Go Back  HuntingNet.com Forums > General Hunting Forums > Wildlife Management / Food Plots
 Regarding pH levels and liming (for plots).... >

Regarding pH levels and liming (for plots)....

Wildlife Management / Food Plots This forum is about all wildlife management including deer, food plots, land management, predators etc.

Regarding pH levels and liming (for plots)....

Old 04-07-2005, 11:49 PM
  #1  
Giant Nontypical
Thread Starter
 
uncle matt's Avatar
 
Join Date: Feb 2003
Location: Darien, IL
Posts: 6,744
Default Regarding pH levels and liming (for plots)....

Wouldn't it be conceviable that I could test the pH level of my soil with my swimming pool test apparatus?

It seems that the Antler King pH Soil test kit just dilutes soil w/distilled ("0" pH) water and then apply a paper pH test strip.

Will my pool strips work if I dilute likewise? These strips are alot cheaper. I think I would be looking for a 7.0 (neutral) pH level for planting, right?

Well the pool strips and dropper kits measure from 6.2 - 8.0+, so if I get 6.5/7.0 I'm good to go?

I don't know, I feel the science is there to look into it. Or maybe I'm just a cheap **s - don't have the pool anymore (too much fussin").

Uncle Matt (in IL)
uncle matt is offline  
Old 04-08-2005, 08:43 AM
  #2  
 
Join Date: Feb 2003
Location: Bonnots Mill Missouri USA
Posts: 237
Default RE: Regarding pH levels and liming (for plots)....

Here's a few thoughts. I am not familar with the pool test pH strips, but I assume they are similar to regular pH strips.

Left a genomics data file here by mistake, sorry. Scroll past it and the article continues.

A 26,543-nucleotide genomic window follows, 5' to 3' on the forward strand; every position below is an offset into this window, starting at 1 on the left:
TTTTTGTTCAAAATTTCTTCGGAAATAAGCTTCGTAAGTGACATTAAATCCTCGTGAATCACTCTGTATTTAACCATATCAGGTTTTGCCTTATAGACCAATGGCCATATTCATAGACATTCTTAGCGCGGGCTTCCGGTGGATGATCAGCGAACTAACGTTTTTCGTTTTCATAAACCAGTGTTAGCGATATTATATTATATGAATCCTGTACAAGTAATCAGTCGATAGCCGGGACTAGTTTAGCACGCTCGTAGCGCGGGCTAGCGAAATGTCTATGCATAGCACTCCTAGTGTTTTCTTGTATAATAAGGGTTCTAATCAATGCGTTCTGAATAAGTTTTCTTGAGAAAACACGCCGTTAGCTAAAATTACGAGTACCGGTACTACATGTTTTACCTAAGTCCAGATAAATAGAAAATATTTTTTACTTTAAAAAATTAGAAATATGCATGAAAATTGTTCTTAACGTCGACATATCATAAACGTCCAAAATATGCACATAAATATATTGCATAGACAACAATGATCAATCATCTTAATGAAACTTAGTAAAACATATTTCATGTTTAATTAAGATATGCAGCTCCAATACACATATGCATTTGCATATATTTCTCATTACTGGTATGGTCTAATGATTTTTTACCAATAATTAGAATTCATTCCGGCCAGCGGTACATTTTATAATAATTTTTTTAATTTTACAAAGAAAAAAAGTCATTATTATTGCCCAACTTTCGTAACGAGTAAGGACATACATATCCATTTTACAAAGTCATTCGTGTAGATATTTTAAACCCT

Yes you can use them, as long as you know that the accuracy may not be the greatest. They will get you in some general area of your pH. The full test pH strips covers the entire range of pH. Your soil if anything like what I have may be in the range of 5.0 to 7. So your pool test strips may not be adequate to measure the lower pH. If the lower limits only measure to 6.2 you may get a false high reading. More likely, the test paper will have some odd color that is not on the chart that the company provides.

Go ahead and follow their procedure or let me know and I will give you a general soil pH procedure that I use in the lab where I work. You may want to test the pH of the distilled water. Not all distilled water has similar pH. Use a one to one ratio of distilled water to soil if possible.

One more thing. Yes you are cheap, but so am I.
greg-dude is offline  
Old 04-08-2005, 02:55 PM
  #3  
Typical Buck
 
Join Date: Feb 2003
Location: Coffeyville KS USA
Posts: 931
Default RE: Regarding pH levels and liming (for plots)....

when you add water to the soil, you are in essence diluting the soil. and therefore, diluting your soils pH reading.

try to add as little water as possible to the soil in order to get an accurate reading.

if you really want to do something technical, get the soil sample, weigh it, dissolve it completely in distilled water. then add a base (ammonia comes to mind) slowly to your dissovled soil solution. once the solution has turned basic, it means you have neutralized all the acid. if you know how much ammonia you added, and you know it's concentration, you can calculate what the buffer pH was in the soil.

around here a soil test is $6 and takes about 10 days. not only does it tell you the pH, but also tells you the P and K levels as well.